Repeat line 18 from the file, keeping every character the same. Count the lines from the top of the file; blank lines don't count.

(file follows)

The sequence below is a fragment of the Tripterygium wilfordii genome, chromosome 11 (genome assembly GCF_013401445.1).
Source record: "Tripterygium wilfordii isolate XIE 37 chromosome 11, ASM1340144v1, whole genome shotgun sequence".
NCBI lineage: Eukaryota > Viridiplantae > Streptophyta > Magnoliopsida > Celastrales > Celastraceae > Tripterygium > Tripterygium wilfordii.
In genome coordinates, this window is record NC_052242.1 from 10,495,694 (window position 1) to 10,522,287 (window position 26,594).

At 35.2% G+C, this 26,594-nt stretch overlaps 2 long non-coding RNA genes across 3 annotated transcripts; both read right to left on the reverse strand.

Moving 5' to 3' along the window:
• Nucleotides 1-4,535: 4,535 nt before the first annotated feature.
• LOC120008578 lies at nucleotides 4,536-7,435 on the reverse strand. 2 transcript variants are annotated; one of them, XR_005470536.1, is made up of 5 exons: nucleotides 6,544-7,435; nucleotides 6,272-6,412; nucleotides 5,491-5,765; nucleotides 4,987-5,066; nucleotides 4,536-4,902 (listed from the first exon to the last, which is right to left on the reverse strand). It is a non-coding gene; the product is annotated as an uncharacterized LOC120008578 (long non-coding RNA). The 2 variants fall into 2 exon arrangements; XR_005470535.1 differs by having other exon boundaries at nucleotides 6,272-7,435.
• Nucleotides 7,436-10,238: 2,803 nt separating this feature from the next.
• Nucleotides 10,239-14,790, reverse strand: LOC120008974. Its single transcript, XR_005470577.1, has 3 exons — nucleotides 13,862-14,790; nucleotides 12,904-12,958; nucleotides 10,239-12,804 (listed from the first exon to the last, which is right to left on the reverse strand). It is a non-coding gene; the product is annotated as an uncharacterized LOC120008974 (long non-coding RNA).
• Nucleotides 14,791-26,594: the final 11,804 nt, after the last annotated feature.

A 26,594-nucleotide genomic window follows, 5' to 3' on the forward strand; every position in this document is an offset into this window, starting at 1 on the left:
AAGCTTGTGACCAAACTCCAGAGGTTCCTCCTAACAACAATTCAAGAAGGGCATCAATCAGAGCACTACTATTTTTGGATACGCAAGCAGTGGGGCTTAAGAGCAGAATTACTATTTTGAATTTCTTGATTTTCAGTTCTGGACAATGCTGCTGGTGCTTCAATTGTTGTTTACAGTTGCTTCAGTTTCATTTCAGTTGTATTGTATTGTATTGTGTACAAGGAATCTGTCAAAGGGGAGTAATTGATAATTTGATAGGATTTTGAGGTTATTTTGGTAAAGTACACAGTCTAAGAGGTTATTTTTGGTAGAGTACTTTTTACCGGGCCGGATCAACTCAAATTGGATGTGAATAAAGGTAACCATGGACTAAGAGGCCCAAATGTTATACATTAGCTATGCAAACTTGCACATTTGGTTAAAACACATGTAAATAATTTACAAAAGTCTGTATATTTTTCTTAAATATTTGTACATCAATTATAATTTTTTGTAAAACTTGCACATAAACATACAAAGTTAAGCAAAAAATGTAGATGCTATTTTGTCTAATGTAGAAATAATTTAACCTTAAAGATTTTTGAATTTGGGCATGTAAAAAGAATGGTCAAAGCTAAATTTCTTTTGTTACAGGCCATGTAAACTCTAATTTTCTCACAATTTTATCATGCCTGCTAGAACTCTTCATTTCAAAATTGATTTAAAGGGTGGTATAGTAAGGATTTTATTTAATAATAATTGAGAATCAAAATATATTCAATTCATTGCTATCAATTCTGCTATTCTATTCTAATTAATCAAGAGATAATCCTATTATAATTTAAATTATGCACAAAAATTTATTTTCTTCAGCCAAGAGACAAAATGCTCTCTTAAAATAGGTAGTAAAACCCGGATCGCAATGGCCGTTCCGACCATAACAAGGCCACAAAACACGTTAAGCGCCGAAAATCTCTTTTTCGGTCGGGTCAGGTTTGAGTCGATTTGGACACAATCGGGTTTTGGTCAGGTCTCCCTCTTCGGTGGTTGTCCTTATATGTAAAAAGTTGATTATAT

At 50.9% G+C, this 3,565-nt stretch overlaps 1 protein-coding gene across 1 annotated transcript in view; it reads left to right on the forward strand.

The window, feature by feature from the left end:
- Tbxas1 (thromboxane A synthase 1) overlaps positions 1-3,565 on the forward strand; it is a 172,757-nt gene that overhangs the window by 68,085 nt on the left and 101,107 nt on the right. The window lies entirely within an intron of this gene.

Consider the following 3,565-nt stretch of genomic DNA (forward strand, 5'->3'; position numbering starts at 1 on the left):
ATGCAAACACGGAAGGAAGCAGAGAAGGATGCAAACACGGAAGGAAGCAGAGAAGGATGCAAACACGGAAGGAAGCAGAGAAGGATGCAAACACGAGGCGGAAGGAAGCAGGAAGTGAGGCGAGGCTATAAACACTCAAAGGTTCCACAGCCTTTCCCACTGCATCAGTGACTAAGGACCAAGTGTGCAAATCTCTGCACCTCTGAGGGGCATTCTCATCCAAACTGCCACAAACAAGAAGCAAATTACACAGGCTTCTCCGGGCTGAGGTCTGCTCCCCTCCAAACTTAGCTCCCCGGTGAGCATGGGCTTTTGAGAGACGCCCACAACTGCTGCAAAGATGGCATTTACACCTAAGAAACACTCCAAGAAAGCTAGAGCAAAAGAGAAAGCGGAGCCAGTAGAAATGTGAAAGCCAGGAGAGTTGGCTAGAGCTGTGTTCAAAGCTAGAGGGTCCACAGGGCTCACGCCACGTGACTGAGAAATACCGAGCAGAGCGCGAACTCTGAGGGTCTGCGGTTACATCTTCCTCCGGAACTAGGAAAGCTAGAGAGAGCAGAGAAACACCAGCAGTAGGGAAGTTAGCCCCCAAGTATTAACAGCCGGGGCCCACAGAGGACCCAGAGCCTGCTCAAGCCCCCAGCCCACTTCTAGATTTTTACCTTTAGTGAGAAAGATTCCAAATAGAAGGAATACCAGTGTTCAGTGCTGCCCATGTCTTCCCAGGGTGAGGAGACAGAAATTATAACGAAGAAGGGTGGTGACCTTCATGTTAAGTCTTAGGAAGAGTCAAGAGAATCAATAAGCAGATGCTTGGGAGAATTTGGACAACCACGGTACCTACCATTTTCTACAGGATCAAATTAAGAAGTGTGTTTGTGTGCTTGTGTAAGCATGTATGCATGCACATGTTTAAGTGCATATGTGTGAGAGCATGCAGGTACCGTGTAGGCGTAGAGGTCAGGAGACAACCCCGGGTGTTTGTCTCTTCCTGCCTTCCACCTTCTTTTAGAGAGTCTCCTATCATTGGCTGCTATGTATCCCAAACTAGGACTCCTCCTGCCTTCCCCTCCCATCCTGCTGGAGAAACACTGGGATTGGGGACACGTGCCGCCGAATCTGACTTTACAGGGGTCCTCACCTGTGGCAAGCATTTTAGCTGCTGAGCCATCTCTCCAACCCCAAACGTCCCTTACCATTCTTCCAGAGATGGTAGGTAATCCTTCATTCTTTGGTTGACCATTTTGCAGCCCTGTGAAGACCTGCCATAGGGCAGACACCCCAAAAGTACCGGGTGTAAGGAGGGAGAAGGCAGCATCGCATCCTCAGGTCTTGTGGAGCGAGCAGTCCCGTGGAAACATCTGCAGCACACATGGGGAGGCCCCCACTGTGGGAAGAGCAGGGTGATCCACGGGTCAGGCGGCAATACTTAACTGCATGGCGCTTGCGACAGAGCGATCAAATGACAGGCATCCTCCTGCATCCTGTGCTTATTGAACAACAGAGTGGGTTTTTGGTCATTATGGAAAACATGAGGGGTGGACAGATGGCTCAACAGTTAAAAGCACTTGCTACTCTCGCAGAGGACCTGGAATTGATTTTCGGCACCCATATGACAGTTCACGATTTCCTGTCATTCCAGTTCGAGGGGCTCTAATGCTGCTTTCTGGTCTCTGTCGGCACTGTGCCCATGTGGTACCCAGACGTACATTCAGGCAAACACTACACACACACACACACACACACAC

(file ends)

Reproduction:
ATGCAAACACGGAAGGAAGCAGAGAAGGATGCAAACACGGAAGGAAGCAGAGAAGGATGCAAACACGGAAGGAAGCAGAGAAGGATGCAAACACGAGGCGGAAGGAAGCAGGAAGTGAGGCGAGGCTATAAACACTCAAAGGTTCCACAGCCTTTCCCACTGCATCAGTGACTAAGGACCAAGTGTGCAAATCTCTGCACCTCTGAGGGGCATTCTCATCCAAACTGCCACAAACAAGAAGCAAATTACACAGGCTTCTCCGGGCTGAGGTCTGCTCCCCTCCAAACTTAGCTCCCCGGTGAGCATGGGCTTTTGAGAGACGCCCACAACTGCTGCAAAGATGGCATTTACACCTAAGAAACACTCCAAGAAAGCTAGAGCAAAAGAGAAAGCGGAGCCAGTAGAAATGTGAAAGCCAGGAGAGTTGGCTAGAGCTGTGTTCAAAGCTAGAGGGTCCACAGGGCTCACGCCACGTGACTGAGAAATACCGAGCAGAGCGCGAACTCTGAGGGTCTGCGGTTACATCTTCCTCCGGAACTAGGAAAGCTAGAGAGAGCAGAGAAACACCAGCAGTAGGGAAGTTAGCCCCCAAGTATTAACAGCCGGGGCCCACAGAGGACCCAGAGCCTGCTCAAGCCCCCAGCCCACTTCTAGATTTTTACCTTTAGTGAGAAAGATTCCAAATAGAAGGAATACCAGTGTTCAGTGCTGCCCATGTCTTCCCAGGGTGAGGAGACAGAAATTATAACGAAGAAGGGTGGTGACCTTCATGTTAAGTCTTAGGAAGAGTCAAGAGAATCAATAAGCAGATGCTTGGGAGAATTTGGACAACCACGGTACCTACCATTTTCTACAGGATCAAATTAAGAAGTGTGTTTGTGTGCTTGTGTAAGCATGTATGCATGCACATGTTTAAGTGCATATGTGTGAGAGCATGCAGGTACCGTGTAGGCGTAGAGGTCAGGAGACAACCCCGGGTGTTTGTCTCTTCCTGCCTTCCACCTTCTTTTAGAGAGTCTCCTATCATTGGCTGCTATGTATCCCAAACTAGGACTCCTCCTGCCTTCCCCTCCCATCCTGCTGGAGAAACACTGGGATTGGGGACACGTGCCGCCGAATCTGACTTTACAGGGGTCCTCACCTGTGGCAAGCATTTTAGCTGCTGAGCCATCTCTCCAACCCCAAACGTCCCTTACCATTCTTCCAGAGATGGTAGGTAATCCTTCATTCTTTGGTTGACCATTTTGCAGCCCTGTGAAGACCTGCCATAGGGCAGACACCCCAAAAGTACCGGGTGTAAGGAGGGAGAAGGCAGCATCGCATCCTCAGGTCTTGTGGAGCGAGCAGTCCCGTGGAAACATCTGCAGCACACATGGGGAGGCCCCCACTGTGGGAAGAGCAGGGTGATCCACGGGTCAGGCGGCAATACTTAACTGCATGGCGCTTGCGACAGAGCGATCAAATGACAGGCATCCTCCTGCATCCTGTGCTTATTGAACAACAGAGTGGGTTTTTGGTCATTATGGAAAACATGAGGGGTGGACAGATGGCTCAACAGTTAAAAGCACTTGCTACTCTCGCAGAGGACCTGGAATTGATTTTCGGCACCCATATGACAGTTCACGATTTCCTGTCATTCCAGTTCGAGGGGCTCTAATGCTGCTTTCTGGTCTCTGTCGGCACTGTGCCCATGTGGTACCCAGACGTACATTCAGGCAAACACTACACACACACACACACACACACAC